Best Five Golf Practice Drills

by Golf Pros

Golf Practice Drills

There is no shortage of drills available for golfers to use in their pursuit of better scores. In fact, there might be too many drills available for golfers to consider – often leading to confusion rather than improvement. The following five drills comprise a great practice routine that is sure to have your swing on the right path toward success.

Finding Your Game – The Best Five Golf Practice Drills

Glove Under Arm

To keep your arms connected to your body throughout the swing, try placing an extra golf glove under your front arm throughout the swing. With the glove trapped in your armpit, make slow swings at first to feel how your arms should move. After getting accustomed to the motion, try hitting some range balls with the glove in place. You should notice an increase in power, as well as more consistent solid contact.

Stop and Go

If you are having trouble with your balance during the swing, try this quick drill. On the practice range, take your backswing up to the top, pause, and then finish the swing. The pause should last for 2-3 seconds. If your golf swing is out of balance in any way, it will be hard to hold your balance at the top for the full time. Once you are done pausing, try resuming your swing and hitting the ball.

Lead Hand Only

To work on generating speed in your swing and picking up some extra yards, try hitting a few practice shots with only your top hand on the club. While you will only be taking half swings, you should try to feel the whipping action that you need at the bottom of the swing to generate power. Once you can hit the ball 75-100 yards with one hand, put the other hand back on the club and hit some normal shots.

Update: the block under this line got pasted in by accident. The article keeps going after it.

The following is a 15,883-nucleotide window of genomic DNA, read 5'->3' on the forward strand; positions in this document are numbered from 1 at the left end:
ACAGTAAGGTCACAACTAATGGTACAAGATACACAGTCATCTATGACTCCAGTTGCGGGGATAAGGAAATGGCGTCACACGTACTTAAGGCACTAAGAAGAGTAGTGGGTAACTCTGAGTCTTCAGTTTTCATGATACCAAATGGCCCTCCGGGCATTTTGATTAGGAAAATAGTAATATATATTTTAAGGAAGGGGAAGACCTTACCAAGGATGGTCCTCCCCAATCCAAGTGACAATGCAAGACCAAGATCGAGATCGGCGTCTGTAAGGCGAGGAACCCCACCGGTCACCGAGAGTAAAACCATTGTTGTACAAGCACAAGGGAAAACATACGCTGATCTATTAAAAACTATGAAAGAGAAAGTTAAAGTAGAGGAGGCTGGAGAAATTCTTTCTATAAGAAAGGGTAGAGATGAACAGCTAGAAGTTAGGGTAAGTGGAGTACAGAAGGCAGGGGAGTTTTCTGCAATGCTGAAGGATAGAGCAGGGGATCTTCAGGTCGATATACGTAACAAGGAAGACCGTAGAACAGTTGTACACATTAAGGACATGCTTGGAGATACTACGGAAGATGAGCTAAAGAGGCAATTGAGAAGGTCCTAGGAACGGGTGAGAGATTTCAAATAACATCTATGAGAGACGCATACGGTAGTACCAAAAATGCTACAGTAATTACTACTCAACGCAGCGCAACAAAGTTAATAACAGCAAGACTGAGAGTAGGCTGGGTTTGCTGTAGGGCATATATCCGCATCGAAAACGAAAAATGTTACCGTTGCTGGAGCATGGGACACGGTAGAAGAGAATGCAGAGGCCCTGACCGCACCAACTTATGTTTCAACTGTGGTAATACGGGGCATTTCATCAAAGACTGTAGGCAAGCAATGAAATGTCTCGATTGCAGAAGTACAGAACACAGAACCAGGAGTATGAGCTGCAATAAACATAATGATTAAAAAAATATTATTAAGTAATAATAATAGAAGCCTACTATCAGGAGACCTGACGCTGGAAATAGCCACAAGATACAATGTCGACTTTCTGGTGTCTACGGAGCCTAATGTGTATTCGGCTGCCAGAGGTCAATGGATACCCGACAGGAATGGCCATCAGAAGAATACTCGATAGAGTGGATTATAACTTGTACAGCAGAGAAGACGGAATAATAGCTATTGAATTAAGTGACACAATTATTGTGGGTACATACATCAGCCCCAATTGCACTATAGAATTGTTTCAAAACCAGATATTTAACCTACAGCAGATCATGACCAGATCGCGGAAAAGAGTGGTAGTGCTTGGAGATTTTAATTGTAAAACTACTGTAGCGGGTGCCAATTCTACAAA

Back Foot on Toes

One of the most common killers of an amateur golf swing is swaying back during the takeaway. To practice fighting that, put your back foot up onto its toe at address. You won’t be able to bear much weight on that back leg, so you have to stay balanced during the backswing. Swings with this drill shouldn’t be full speed, but make enough of a swing to feel what the drill is doing to your weight movement.

Full Swing – Short Distance

Being able to control the speed with which you swing the club is an important skill, but a difficult one to acquire. To help you learn that ability, try hitting several of your clubs a short distance with a full swing. You don’t want to compromise your technique, only slow down the pace with which you move. When done correctly, you can hit solid shots that look good but fly shorter than usual.